Why Allie Ostrander Is Taking A Stand Against Body-Focused Commentary

With two laps to go in the NCAA Division I women’s steeplechase final at the University of Texas’ Mike A. Myers Stadium earlier this month, Boise State's Allie Ostrander surged to what would be a winning lead, and her third straight national title in the event—a streak no other collegiate woman can claim. 

But during that surge, in the most critical moment of her race, the redshirt junior was briefly taken out of her zone when she heard in-stadium announcer Mike Jay broadcasting her height and weight (“incorrectly,” she’d say later) to the crowd of track and field fans gathered in Austin, Texas.

“I had a moment where I was like, ‘that’s a little strange,’ but obviously, the race was more important than me milling over the comments,” she said over the phone this week from Idaho, where she’s training to compete against the world’s best steeplers at the Prefontaine Classic next week. “Later that night, I was ranting to my teammates and my sister [Taylor] about it and I was just frustrated that it seemed like a recurring thing every year.”

Last year, Ostrander was the subject of body-focused commentary from ESPN pundit Dwight Stones, who called her the “baby-faced assassin” and said she looked like she was just playing with her Barbies.

She was still thinking about Jay's comments the morning after the race. After sharing a draft with her sister, Taylor, a former Williamette University steeplechaser, (“she said, ‘that’s awesome, you’ll have a positive response,’ and that gave me the confidence to post it”), Ostrander hit "share" on instagram to publish her frustrations with an audience of more than 20,000 followers. 


Because it’s the internet, a few naysayers showed up in the comments and Ostrander’s direct messages, including one user who called the national champion “a cancer for the sport.”

“Some people commented that height and weight is a huge part of athletics and I don’t disagree—obviously, body composition is a big part of the sport, but they weren’t saying it in a scientific way,” Ostrander said.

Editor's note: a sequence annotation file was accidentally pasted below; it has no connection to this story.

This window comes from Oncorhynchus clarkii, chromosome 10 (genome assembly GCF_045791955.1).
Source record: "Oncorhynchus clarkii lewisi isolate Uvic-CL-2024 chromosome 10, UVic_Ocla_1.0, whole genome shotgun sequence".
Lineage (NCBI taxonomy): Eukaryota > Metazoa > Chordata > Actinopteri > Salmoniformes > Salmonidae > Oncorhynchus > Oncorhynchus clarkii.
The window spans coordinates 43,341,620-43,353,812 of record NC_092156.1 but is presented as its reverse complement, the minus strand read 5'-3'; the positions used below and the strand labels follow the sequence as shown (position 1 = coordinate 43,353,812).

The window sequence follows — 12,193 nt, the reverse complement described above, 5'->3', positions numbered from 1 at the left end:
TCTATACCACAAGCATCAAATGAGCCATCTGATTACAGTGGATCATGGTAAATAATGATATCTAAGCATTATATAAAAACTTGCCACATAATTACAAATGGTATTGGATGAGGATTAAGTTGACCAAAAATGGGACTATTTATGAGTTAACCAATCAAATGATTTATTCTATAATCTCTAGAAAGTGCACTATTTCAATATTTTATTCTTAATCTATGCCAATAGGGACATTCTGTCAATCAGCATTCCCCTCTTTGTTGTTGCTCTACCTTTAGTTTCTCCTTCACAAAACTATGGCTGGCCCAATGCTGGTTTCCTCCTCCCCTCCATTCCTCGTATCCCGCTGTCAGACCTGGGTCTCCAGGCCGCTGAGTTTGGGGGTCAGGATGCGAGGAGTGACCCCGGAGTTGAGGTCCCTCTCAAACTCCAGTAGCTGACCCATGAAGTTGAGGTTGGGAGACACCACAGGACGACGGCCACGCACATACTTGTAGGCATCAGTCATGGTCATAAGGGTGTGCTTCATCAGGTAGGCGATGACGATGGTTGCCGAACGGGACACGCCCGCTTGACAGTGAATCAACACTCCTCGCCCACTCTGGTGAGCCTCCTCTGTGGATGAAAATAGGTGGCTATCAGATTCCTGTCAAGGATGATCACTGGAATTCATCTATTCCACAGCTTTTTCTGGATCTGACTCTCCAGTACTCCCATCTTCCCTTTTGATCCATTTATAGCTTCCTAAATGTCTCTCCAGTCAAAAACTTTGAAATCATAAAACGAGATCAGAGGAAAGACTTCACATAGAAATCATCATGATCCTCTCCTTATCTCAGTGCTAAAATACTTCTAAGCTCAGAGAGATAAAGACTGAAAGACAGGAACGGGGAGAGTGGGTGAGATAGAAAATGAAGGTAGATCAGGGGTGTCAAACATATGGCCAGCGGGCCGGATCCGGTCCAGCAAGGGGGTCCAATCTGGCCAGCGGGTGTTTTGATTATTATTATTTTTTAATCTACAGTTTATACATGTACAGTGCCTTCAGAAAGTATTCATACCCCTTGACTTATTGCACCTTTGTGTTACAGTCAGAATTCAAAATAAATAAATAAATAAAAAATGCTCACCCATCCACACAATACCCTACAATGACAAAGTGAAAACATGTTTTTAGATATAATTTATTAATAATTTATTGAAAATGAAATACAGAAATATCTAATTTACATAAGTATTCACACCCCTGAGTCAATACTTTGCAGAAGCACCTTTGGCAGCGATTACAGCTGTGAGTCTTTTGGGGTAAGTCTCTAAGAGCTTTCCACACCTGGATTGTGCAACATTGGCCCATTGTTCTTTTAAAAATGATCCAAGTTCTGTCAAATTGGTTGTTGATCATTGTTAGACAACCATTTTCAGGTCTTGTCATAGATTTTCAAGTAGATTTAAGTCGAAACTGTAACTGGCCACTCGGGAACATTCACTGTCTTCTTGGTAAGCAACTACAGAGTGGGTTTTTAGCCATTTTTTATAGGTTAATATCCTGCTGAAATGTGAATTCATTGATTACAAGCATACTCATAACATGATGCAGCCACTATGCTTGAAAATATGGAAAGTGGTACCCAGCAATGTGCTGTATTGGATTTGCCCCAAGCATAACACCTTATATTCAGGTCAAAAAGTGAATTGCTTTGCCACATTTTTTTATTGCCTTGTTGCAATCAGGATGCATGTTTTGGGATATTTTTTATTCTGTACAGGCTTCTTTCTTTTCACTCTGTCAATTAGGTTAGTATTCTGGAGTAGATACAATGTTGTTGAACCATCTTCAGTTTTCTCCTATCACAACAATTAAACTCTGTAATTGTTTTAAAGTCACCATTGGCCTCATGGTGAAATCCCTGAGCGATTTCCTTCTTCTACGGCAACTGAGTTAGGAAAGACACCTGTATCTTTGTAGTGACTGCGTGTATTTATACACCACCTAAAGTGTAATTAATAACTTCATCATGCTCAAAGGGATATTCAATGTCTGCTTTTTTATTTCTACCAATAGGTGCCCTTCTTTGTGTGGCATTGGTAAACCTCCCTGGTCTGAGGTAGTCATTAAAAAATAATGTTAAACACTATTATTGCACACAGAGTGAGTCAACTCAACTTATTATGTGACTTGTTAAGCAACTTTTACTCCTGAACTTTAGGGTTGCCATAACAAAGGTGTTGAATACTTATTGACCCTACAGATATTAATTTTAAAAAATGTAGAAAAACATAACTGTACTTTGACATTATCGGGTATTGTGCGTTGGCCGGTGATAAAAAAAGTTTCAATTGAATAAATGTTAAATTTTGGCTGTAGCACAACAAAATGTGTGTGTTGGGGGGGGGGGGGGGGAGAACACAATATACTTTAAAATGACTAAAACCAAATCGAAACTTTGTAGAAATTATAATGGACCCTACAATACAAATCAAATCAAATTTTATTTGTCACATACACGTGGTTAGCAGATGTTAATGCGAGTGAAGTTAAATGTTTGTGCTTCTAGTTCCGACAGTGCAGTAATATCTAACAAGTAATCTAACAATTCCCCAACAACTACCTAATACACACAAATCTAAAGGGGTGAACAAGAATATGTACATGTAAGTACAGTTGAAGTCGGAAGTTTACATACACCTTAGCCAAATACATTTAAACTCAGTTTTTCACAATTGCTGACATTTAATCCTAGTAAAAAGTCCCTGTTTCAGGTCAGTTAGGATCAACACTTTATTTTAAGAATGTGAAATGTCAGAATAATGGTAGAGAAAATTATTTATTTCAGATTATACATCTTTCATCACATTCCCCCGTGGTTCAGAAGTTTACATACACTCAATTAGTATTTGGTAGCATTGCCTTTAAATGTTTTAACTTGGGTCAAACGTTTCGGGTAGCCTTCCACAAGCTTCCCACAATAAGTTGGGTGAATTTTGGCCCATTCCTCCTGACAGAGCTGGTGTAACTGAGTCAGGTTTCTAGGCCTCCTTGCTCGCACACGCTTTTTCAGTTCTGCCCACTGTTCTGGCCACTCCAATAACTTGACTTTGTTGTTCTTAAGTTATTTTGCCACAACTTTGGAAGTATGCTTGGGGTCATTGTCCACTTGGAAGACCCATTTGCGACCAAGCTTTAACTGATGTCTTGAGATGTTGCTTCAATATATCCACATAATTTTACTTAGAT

But, overall, the comments were overwhelmingly supportive. The post went viral in the track and field world, racking up more than 12,000 likes and garnering supportive comments from several elite collegiate and professional female runners about their own experiences with inappropriate and sometimes just plain weird commentary.

World champion steeplechaser Emma Coburn wrote, “One time a commentator said that I was ‘120 pounds tall.’ Not sure what that even means,” to which 2013 U.S. steeplechase champion Nicole Bush responded, “We obviously need more women behind the mic.”

Olympian Kara Goucher also chimed in: “So good Allie!! You are a beast on the track/cross course and a champion for women everywhere!”

Colorado Buff Dani Jones, whose 5K win in Austin marked her fourth NCAA title, wrote, “THANK YOU for voicing this. All I ever hear anymore is ‘the pretty girls get the contract’ and it drives me insane. Judge my performance!!”

BYU’s Erica Birk-Jarvis, who placed fifth in the steeple final, wrote, “During the Steeplechase final I heard the announcer stating your weight... all I could think of for several laps was why in the heck he said that!! It was not his place to talk about that. I was upset by his commentary.”

Charlotte Prouse of New Mexico, a two-time NCAA runner-up to Ostrander in the steeplechase, wrote, “LOUDER FOR THE TERRIBLE ANNOUNCERS IN THE BACK.”

Prouse said she doesn’t always notice the public address when she’s racing, but she did at NCAAs.